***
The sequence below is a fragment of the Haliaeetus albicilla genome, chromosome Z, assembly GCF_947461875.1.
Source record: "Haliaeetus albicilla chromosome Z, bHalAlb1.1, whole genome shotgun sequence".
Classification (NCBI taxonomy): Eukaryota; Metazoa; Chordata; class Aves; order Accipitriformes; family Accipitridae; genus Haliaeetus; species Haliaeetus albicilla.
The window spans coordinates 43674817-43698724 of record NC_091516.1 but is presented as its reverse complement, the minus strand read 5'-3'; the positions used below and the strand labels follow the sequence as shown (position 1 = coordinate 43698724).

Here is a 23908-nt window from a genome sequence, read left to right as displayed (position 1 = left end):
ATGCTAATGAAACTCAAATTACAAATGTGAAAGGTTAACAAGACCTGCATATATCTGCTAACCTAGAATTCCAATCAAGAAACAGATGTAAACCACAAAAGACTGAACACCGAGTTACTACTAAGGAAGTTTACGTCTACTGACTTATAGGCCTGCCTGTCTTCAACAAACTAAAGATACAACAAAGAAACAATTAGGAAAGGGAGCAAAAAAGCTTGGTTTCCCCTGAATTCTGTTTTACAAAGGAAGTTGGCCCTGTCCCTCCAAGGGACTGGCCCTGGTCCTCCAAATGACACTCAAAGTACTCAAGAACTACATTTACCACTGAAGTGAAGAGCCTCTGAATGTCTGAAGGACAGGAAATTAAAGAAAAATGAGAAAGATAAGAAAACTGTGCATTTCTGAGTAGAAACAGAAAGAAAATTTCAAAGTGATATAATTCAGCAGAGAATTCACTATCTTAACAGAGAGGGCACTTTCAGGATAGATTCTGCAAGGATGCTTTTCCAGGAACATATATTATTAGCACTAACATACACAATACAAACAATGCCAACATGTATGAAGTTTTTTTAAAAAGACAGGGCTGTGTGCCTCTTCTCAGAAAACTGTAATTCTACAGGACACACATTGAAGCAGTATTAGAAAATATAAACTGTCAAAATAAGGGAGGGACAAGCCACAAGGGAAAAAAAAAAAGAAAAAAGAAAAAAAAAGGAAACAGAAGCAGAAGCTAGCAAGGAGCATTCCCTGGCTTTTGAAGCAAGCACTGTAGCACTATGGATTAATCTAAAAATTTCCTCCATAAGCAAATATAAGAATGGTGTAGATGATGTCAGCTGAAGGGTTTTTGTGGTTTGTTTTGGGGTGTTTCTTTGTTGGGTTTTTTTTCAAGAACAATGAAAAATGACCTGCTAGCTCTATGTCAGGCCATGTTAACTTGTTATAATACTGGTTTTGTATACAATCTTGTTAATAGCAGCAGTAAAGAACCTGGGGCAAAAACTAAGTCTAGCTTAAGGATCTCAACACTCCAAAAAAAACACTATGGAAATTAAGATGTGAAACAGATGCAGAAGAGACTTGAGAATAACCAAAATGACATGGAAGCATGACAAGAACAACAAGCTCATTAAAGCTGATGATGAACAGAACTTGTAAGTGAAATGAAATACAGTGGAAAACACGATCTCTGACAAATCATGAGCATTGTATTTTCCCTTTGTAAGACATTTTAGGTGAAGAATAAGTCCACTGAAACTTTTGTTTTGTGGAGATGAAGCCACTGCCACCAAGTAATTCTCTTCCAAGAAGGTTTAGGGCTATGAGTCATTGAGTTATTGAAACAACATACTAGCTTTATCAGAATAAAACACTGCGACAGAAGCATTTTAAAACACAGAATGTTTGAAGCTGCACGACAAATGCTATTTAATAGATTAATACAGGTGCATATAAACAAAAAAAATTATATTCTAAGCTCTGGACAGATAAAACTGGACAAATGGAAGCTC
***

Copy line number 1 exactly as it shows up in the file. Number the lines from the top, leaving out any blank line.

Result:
The sequence below is a fragment of the Haliaeetus albicilla genome, chromosome Z, assembly GCF_947461875.1.